If you’re reading this article and between the ages of seventeen to twenty-five, chances are it’s time to have your wisdom teeth removed. Being told that you need to extract teeth from the back of your mouth is understandably nerve-racking. However, I’m here to ease your mind by diving into the nitty gritty about wisdom teeth and what leads to their removal.
What are wisdom teeth? The teeth commonly referred to as “wisdom teeth,” are the third set of molars at the very back of your mouth. These teeth normally grow in between the ages of seventeen and twenty-five.
The Problem with Wisdom Teeth: There are two major issues that arise when wisdom teeth begin to erupt (Grow through the gum line).
- Most people have a jawline that is too small to harbor a third set of molars. Because of this, the teeth will grow at jagged, inconsistent angles that lead to severe pain and long-lasting tooth alignment issues. In these circumstances, it is safer to remove the teeth altogether rather than opt for more intensive tooth adjustment surgeries. It’s a simple cost benefit analysis. The teeth don’t do much to help and they cause a lot of problems. So, better to say goodbye!
- The second issue is a direct effect of the molars growing in at odd angles. What happens is that the wisdom teeth don’t fully extend through the gum line. Making them very difficult to clean or maintain. Because of this, the portion of tooth that is hidden below the surface is at risk of plaque buildup, tooth decay, and periodontitis/ gum disease.
How To Know If You Need to Have Your Teeth Removed:
Your dentist or dental practitioner will tell you when it’s time to have your wisdom teeth removed. Still, there are a lot of symptoms that can serve as warning signs for wisdom tooth removal. These symptoms include:
- Tender, bleeding gums (May look red or swollen)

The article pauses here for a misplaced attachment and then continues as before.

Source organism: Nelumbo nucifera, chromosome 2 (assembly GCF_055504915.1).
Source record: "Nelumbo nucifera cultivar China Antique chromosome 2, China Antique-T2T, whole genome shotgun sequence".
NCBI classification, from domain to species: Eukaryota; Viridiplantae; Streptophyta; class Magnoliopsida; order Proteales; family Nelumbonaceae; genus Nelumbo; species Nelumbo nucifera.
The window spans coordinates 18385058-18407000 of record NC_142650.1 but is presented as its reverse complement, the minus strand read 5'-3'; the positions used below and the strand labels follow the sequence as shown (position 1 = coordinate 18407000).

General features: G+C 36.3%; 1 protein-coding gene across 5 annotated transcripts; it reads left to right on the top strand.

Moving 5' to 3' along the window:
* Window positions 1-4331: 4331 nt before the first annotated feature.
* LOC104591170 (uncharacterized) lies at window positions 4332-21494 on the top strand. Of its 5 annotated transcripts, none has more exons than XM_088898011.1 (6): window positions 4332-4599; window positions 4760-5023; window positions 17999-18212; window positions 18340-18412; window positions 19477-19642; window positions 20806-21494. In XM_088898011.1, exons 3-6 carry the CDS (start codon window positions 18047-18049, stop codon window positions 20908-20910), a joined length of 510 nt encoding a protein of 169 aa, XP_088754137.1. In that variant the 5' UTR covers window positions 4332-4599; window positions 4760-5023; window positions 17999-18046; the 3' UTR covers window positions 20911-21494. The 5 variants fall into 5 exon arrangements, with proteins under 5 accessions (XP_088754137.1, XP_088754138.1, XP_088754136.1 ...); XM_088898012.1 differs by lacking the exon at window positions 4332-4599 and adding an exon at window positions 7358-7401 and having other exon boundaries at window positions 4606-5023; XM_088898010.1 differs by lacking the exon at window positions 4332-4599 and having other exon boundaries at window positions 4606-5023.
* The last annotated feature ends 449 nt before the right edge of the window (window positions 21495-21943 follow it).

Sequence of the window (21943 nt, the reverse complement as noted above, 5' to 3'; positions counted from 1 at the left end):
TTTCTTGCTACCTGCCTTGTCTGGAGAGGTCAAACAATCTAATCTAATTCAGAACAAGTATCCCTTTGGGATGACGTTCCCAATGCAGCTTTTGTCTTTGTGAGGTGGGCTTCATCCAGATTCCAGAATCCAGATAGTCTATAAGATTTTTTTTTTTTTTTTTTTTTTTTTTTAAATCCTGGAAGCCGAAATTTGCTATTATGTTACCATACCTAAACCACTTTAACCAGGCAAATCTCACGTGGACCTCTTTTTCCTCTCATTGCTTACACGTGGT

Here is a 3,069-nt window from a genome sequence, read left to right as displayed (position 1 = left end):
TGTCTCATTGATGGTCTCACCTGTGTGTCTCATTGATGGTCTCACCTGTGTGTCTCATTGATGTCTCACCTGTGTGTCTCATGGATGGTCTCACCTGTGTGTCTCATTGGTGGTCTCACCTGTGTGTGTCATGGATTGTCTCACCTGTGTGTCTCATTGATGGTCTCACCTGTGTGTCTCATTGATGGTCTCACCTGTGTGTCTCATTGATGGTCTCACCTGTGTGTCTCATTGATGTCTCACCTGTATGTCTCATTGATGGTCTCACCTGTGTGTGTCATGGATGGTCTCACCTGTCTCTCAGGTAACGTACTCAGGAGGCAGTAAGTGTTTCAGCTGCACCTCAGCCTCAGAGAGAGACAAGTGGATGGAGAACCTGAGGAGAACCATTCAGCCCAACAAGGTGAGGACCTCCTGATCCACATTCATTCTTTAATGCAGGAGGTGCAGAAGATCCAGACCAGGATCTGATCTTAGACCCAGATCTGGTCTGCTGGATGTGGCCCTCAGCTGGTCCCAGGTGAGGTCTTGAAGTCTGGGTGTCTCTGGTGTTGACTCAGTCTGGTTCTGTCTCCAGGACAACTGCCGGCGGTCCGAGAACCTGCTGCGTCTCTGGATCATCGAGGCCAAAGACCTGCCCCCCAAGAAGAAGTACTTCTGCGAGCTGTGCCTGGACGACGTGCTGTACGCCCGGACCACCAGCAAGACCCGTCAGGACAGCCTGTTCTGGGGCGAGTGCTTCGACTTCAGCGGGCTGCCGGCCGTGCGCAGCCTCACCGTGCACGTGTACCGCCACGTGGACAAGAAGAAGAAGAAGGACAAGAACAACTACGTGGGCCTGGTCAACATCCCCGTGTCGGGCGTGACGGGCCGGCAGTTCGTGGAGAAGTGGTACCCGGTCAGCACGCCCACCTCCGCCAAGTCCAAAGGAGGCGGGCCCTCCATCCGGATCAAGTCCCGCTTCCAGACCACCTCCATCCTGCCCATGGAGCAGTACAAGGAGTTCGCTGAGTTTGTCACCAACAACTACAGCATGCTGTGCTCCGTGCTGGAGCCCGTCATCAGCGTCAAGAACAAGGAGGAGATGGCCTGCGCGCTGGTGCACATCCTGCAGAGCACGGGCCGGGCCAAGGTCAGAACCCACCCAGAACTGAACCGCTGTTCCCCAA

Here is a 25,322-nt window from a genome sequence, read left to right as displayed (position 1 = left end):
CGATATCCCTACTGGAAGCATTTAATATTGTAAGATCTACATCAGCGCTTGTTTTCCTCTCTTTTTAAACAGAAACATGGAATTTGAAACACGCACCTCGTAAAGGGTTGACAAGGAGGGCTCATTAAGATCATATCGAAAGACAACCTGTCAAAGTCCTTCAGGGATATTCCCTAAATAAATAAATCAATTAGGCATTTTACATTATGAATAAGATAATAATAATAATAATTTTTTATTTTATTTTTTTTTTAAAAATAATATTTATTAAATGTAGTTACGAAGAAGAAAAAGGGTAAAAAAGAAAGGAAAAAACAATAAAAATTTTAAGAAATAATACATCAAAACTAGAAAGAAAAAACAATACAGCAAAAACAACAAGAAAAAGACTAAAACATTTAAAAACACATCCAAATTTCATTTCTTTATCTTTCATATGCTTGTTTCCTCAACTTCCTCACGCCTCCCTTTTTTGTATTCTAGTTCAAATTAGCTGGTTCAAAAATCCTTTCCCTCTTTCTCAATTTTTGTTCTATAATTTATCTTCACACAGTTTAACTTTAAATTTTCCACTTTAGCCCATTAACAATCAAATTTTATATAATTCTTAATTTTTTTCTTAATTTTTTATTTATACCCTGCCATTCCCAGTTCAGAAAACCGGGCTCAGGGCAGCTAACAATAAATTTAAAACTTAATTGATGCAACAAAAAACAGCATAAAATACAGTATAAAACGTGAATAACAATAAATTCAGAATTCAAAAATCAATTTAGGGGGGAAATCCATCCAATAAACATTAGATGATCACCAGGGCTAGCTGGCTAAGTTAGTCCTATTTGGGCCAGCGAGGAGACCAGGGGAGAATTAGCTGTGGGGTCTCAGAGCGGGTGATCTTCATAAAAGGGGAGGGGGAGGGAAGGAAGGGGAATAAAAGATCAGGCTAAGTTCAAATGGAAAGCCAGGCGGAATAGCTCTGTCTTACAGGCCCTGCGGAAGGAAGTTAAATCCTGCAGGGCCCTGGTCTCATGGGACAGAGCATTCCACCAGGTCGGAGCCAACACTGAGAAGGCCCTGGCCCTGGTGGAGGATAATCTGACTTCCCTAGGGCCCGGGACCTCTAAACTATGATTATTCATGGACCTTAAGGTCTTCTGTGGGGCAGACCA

- Jaw pain or swelling
- Unpleasant tastes in your mouth/ bad breath
- Pain or tension when trying to open your mouth
If, towards the back of your mouth, you notice any of these symptoms, you should visit your dentist immediately. It’s better to be cautious rather than waiting for the pain to dissipate or go away. The sit and wait strategy only ever leads to further, larger issues that require more expensive and time-consuming solutions.
Smart Solutions and Prevention Methods:
While you can’t prevent your wisdom teeth from growing in, you can diminish the risks they impose. By meeting with your dentist every six months and regularly updating your teeth x-rays, you can monitor your teeth and create a corresponding oral maintenance game plan. These processes will empower you to best manage your teeth health and prevent problems before they arise.
Wisdom teeth removal is a normal step in most people’s dental journey. It’s not required for everyone, but is common for most young adults. If you notice any pain, swelling, or consistent bleeding in your mouth, it’s an indication that you should meet with your dentist for a checkup. The best strategy for keeping your teeth happy and healthy is to meet with your dental practitioner on a regular basis.
One final bit of advice: You can’t prevent the removal of wisdom teeth, but that doesn’t mean the procedure has to be all bad. Grab some ice cream, good movies, a couple of friends, and get ready to enjoy some free time.